after birth. This helps the baby ease the transition to life
outside the womb.
When babies are stressed out, their tiny bodies are in "fight or
flight" mode, and essential energy is diverted away from growth
and development, which would have an obvious effect on the brain.
Additionally, a nursing Mom is biologically a different animal
than a non-breastfeeding one.
For instance, when a woman breastfeeds, her body is flooded with
pleasure hormones, one of which is Oxytocin, the so called "love
hormone", that is also present during orgasm. This hormone helps
her to feel relaxed and bonded with her baby. Oxytocin triggers
nurturing activity, which no doubt plays a huge role in baby's
cognitive and emotional development.
Since lactation suppresses the nervous system response to
stressful stimuli, a happy nursing Mommy means a happy baby!
What are some of the intangible benefits that breastfeeding has on
brain development and IQ?
Breastfeeding Promotes Physical Closeness and Emotional Health
In recent years a lot of emphasis has been put on "Emotional
Intelligence". How does breastfeeding assist with helping a child
The closeness of breastfeeding is an important bridge between
a baby's intrauterine life and his new experience of being out in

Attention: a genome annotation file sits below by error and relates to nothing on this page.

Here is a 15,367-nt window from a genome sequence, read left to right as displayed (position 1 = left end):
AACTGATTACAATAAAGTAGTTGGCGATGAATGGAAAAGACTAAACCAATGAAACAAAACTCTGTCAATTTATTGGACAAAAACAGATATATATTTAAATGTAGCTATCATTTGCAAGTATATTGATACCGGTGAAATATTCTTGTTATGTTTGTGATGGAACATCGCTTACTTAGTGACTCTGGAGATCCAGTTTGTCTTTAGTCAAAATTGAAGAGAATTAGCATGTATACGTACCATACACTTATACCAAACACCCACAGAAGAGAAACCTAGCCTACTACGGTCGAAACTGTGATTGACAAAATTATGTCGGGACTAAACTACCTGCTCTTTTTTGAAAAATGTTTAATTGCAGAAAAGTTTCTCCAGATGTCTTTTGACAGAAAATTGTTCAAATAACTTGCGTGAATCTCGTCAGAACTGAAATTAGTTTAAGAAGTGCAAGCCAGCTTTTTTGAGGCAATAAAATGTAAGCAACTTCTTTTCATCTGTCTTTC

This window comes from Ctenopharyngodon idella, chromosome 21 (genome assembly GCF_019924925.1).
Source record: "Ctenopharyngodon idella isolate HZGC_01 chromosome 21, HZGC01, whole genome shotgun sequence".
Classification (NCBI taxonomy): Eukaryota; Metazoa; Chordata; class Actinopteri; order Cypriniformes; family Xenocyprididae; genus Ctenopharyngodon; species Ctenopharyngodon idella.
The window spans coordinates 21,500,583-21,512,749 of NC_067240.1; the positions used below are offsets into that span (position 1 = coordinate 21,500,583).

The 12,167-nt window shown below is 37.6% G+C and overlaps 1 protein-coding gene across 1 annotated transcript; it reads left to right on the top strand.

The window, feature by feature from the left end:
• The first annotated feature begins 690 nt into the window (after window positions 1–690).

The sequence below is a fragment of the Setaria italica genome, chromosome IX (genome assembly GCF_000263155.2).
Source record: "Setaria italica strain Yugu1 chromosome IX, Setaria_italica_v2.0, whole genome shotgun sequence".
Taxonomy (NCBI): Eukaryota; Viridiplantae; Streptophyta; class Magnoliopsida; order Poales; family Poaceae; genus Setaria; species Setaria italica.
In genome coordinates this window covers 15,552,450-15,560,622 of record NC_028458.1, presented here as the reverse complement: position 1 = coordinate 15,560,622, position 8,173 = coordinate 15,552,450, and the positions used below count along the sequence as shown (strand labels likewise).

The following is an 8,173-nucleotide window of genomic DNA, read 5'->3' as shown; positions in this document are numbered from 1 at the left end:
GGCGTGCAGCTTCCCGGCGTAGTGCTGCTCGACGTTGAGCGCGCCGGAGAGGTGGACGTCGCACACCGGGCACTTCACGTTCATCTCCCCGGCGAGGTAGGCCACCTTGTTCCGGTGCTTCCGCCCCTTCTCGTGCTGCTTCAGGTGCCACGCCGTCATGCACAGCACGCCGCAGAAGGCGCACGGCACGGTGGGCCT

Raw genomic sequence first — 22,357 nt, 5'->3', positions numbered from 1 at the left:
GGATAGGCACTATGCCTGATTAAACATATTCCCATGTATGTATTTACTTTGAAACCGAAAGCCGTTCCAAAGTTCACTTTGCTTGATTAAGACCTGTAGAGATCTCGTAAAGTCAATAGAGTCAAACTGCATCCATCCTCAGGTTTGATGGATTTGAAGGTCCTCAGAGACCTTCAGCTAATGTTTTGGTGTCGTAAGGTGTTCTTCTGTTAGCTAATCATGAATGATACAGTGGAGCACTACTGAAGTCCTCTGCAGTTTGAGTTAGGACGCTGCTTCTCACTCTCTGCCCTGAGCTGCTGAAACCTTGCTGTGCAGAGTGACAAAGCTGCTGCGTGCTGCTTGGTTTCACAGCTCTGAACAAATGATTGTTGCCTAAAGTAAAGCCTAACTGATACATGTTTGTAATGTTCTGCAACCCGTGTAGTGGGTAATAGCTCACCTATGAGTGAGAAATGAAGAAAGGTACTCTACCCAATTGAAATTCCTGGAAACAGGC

Studies have shown that babies who receive lots of physical
contact with their primary caregiver, and lots of stimulating eye
contact and "conversation" are getting important brain stimulation
that gadgets and toys cannot produce.
That is not to say that a formula feeding Mother doesn't do this,
but a breastfeeding baby can't help but have lots of skin to skin
contact and interaction with his mother!
Breastfeeding also gives Mom a chance to reconnect with her busy
crawling baby or walking toddler, who seems to spend all his time
running from Mom. Having several quiet moments during the day to
kiss those dimpled hands, sniff that sweet smelling head, and
tickle those fat feet (that will be bigger than your own soon
enough) is an important way for Mom and Baby to achieve that
The late Dr. Lee Salk, pediatric psychologist, said that "The baby
whose cries are answered now will later be the child confident
enough to show his independence and curiosity. But the baby left
to cry may develop a sense of isolation and distrust, and may turn
inward...later in life, this child may continue to cope with
stress by trying to shut out reality."
The closeness of breastfeeding makes for a happier baby, one who
is settled inside and who trusts that another human will be there
to meet his needs, instead of an outside gadget. Don't we want our
children learning this important lesson from infancy?
Of course, breastfeeding does not automatically ensure that a
child will be smart, but it can be a way to virtually guarantee
that a child lives up to their full genetic potential for
emotional intelligence, smarts and IQ!
About the Author: Carrie Lauth
More breastfeeding help and a free newsletter for Moms who do
things the natural way at http://www.natural-moms.com.